Weldon Arts Interview with Cassius Fouler. His solo exhibition, Four Boro, opens on Thursday, July 12th.
What inspires you to paint?
Working on canvas is the most literal form of “art”. I think the thing with painting is the simplicity. Or the literal connection between canvas and art. It’s [a] passive non-functional role in a space. I’m young, living recklessly in New York so the timeless stereotypical themes apply to my paintings; a healthy thirst for drugs, alcohol, food, sex, violence, conversation, attention, money, status, instant gratification, etc. Desires and aversions.
How does living in New York City impact your work?
New York’s story is the entire world’s story. I’m drawn to the social desperation, the entropy, the ignorance. New York is very good at [containing all of] these things. I paint New York City quite literally; a straight forward fragmented rendition [with] an obvious personal twist. It seems right now more than ever [that] I’m illustrating a novel with no text.
In 2010 you made a painting called “Graffiti Versus Street Art”. As an artist who puts work on the street and exhibits in galleries, what are your thoughts on the art world?
I don’t pay much attention. Like everything else, the art world has its good and bad points. I just make paintings and drawings because I can’t stop. I’m not sure if I would include Street Art or Graffiti as being part of the art world. It’s clear that not much ground breaking work is coming out of street artists, and writers don’t care about anything except writing their names over and over.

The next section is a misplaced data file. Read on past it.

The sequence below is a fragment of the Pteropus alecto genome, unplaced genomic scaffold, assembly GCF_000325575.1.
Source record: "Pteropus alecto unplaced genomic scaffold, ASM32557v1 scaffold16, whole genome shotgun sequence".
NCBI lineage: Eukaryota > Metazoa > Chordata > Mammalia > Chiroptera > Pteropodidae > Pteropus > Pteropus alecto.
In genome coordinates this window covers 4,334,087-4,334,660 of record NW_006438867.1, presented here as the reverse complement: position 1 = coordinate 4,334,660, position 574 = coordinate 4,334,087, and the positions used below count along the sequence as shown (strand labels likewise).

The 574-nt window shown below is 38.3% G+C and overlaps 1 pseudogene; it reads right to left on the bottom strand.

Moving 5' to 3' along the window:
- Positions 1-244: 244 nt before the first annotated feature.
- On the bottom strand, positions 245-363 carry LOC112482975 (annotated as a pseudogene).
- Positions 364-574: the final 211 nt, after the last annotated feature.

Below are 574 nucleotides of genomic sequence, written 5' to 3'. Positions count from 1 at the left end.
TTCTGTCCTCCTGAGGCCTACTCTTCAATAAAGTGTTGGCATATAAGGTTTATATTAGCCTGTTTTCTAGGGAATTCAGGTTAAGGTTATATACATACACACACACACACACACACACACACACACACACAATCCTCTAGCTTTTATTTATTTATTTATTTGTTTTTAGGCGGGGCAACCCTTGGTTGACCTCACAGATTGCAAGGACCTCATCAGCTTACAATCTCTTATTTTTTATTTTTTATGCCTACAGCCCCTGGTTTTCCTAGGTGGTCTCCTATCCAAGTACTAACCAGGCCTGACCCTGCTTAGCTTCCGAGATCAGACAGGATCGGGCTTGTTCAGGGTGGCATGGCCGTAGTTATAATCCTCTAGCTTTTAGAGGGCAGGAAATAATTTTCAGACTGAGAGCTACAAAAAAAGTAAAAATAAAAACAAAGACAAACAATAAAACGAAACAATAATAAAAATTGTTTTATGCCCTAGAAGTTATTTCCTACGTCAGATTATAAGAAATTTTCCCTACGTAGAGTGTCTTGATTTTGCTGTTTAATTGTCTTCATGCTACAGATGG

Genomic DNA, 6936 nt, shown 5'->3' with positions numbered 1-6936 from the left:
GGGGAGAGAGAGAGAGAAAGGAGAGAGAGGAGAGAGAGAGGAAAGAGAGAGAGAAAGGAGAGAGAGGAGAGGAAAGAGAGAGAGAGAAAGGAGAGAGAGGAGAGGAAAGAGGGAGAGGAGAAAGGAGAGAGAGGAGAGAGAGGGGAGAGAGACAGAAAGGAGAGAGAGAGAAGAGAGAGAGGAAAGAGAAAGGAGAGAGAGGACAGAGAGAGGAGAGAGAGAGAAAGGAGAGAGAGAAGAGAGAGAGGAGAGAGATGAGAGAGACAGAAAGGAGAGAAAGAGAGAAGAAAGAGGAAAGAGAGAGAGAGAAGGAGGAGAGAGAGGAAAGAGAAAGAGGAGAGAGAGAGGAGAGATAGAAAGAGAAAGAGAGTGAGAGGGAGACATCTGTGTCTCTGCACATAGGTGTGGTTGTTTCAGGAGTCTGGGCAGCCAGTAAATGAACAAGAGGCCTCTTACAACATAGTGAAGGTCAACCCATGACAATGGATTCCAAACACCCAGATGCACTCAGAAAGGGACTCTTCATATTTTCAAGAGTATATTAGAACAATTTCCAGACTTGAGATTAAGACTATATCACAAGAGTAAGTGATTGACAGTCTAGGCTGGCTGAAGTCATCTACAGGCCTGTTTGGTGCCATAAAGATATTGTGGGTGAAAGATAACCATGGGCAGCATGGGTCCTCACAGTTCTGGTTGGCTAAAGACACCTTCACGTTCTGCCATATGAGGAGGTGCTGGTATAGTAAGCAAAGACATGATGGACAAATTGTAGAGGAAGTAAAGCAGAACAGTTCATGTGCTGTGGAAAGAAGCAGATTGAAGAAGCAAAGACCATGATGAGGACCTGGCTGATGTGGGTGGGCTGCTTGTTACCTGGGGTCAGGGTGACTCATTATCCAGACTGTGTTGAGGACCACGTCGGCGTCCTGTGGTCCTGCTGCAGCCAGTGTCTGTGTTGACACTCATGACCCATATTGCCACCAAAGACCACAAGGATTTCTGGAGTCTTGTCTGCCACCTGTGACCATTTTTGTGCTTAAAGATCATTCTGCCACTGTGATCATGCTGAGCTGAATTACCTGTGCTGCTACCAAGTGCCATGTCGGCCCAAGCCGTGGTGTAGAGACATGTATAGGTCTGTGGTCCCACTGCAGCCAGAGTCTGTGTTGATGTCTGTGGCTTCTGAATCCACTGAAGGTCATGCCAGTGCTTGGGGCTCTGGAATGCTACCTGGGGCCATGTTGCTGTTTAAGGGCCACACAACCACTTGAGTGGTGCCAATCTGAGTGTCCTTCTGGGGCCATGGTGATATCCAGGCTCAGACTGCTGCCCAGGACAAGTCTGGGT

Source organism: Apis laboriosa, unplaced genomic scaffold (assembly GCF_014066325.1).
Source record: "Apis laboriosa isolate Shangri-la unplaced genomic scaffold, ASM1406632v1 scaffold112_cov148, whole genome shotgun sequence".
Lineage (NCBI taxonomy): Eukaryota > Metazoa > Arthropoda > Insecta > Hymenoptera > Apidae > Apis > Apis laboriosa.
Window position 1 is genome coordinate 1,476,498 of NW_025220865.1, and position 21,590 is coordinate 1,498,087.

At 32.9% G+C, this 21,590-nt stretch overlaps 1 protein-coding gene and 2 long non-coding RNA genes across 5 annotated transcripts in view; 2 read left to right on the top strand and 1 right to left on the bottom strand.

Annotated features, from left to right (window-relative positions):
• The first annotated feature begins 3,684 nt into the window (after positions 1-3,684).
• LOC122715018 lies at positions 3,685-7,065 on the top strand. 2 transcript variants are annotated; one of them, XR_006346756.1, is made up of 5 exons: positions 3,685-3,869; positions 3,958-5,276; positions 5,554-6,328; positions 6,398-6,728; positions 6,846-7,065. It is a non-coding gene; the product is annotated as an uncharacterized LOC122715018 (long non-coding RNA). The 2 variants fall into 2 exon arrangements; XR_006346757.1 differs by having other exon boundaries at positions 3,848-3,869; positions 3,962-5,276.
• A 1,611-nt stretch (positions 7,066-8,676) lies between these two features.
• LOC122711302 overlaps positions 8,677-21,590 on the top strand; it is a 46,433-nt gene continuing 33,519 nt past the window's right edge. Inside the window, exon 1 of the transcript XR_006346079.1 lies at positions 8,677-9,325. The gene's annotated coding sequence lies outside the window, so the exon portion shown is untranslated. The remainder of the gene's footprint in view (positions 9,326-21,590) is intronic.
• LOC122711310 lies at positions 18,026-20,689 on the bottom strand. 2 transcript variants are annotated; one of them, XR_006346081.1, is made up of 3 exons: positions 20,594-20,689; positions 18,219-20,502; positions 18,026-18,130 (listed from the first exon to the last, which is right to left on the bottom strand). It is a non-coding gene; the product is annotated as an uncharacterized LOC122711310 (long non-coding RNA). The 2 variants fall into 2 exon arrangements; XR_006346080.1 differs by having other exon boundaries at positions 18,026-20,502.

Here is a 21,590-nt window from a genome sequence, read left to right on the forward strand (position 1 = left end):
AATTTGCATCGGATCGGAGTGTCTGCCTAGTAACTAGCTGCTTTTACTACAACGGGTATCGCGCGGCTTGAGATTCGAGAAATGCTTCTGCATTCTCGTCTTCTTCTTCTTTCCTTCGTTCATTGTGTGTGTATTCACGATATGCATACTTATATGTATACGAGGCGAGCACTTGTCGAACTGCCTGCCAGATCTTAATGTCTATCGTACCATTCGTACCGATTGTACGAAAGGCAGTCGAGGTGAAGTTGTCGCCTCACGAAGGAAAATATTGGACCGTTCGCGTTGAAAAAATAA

Are your paintings self-portraits?
Not really although many scenarios are personal. I often do portraits of friends and people in my life. Usually substituting people’s addictions for their features.
What were you like as a kid?
Hyper active. Sillier. I started scribbling on my school around 7th grade. I was always into drawing but never took it too seriously until I experienced painting through graffiti.
What do you want viewers to take away from you work?
Whatever they want. It’s personal but I don’t make the pieces impossible to decipher. No one remembers the same night the same way. People can have their own version or they can have none at all. My particular aesthetic is definitely not the kind of thing people here in New York City are used to, so I hope at least people can be confused or not care at all.